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Ireland: Post-crisis Constitutional Convention calls for economic and social rights




In the world of human rights advocacy, with its many challenges and setbacks, it is important to take note of the very tangible impact we often have in our society. National and international activists working to protect human rights in the context of Ireland's economic crisis can take satisfaction in recent events, which have opened the door to economic and social rights standards being incorporated into the country's constitution. This would be a momentous step to ensure that human rights no longer become the victim of economic downturns.

After six years of austerity budgets and a generational retrogression in economic and social rights in Ireland, a decision-making forum set up to explore amendments to the constitution has overwhelmingly recommended that these rights should be reinforced in the country's foundational legal document. The Constitutional Convention – which comprises 66 citizens and 34 parliamentarians – has called for the protection of some economic and social rights protections to be strengthened. As can be seen in the results of its final ballot, members of Convention called for the rights to housing, social security, and essential health care to be "expressly stated" in the constitution, along with the rights of persons with disabilities, linguistic and cultural rights, and all rights set out in the International Covenant on Economic, Social and Cultural Rights.

The government now has a period of four months in which to respond to the recommendations and, if they agree to carry them forward, set a timeframe for a referendum. While far from a fait accompli, the recommendation represents a major achievement for civil society organizations such as Amnesty International Ireland that have campaigned tirelessly to bring these issues onto the agenda. Indeed, when the idea of a Constitutional Convention was being mooted in 2011, CESR spoke to Irish non-governmental organizations and sources at the Department of Justice, with both confessing to deep pessimism about the political feasibility of moving the ESCR agenda forward through this process. Three years later, the members of the Convention have responded to the calls of human rights advocates, with 85 percent voting in favor of just that.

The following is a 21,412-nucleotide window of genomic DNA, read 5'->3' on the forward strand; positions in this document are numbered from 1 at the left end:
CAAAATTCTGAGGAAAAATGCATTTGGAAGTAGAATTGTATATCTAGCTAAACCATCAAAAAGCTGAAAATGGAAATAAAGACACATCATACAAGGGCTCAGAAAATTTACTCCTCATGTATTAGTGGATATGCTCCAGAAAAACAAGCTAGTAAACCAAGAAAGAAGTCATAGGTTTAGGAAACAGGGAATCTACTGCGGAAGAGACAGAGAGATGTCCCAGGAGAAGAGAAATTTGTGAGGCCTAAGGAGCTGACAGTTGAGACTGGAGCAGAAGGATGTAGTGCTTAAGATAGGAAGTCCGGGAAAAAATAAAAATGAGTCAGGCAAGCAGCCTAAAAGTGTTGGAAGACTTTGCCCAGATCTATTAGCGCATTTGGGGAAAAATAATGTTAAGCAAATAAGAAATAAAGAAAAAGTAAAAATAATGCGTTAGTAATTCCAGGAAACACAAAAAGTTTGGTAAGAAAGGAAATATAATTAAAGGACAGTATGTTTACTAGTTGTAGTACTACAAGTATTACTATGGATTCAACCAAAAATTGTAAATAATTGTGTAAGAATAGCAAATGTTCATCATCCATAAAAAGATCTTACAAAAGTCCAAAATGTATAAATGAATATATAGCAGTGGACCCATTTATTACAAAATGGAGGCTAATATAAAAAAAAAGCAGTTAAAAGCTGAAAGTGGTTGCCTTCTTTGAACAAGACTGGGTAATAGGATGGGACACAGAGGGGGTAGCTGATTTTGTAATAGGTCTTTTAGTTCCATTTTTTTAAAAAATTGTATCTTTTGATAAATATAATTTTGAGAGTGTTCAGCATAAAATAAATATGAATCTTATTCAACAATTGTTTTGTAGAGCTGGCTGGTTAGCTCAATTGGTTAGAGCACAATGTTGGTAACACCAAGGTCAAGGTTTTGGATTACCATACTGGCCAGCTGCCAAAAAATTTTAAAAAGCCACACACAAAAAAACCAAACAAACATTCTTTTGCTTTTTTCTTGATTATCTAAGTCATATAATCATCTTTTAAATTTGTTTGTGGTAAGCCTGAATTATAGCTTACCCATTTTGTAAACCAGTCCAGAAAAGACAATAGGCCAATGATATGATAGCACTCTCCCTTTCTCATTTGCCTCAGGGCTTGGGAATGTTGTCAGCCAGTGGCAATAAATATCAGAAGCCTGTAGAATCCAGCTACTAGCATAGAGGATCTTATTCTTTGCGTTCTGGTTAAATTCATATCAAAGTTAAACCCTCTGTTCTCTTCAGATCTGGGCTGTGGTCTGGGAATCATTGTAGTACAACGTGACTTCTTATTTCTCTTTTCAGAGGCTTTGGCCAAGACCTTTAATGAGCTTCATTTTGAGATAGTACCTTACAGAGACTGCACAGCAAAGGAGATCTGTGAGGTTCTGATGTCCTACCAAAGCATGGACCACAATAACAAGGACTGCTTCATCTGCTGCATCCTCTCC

"When the government set up the Constitutional Convention it looked relatively toothless, with the government itself setting the first eight items of the agenda and no choice for the Convention itself," explained Mary Murphy, Acting Chair of the Irish Human Rights and Equality Commission, in an interview with CESR. "There was cynicism, because people felt citizens should be able to set the agenda of what would be in the Constitution, and eventually the government agreed that the Convention could add two items to the agenda itself. There were regional meetings and consultations, and through creative use of that space, public campaigning and coalition building with both NGOs and trade unions, it was agreed that enhancing parliamentary effectiveness and economic and social rights should be the two extra items. The campaign to get ESCR on the agenda was very much a ground-up effort, driven by NGOs."

CESR is proud to have been able to contribute to this process, with our report "Mauled by the Celtic Tiger" being cited as an important contribution to the advocacy efforts of domestic NGOs.

Over the coming months, human rights advocates will turn their attention to making sure the Convention's crucial recommendation is indeed implemented by the government. The current Fine Gael-Labour coalition is thought to be receptive to the proposal, but there will be significant opposition, not least from Ireland's conservative judicial sphere. A delicate political context must also be navigated, with a plethora of other amendments, some of them highly controversial, also to be voted on in a country that is already suffering 'referendum fatigue'.

These facts notwithstanding, it must be recognized that, thanks to the work of economic and social rights defenders, Ireland now has a rare and unique opportunity to further social progress for both this and future generations. With the centenary of the 1916 Rising within sight, and its incipient recovery ongoing, Ireland finds itself at a crossroads that is ripe for reflection on both its history and its socioeconomic future. It is to be hoped that the Irish government will rise to the challenge of delivering the constitution ordinary people in Ireland deserve.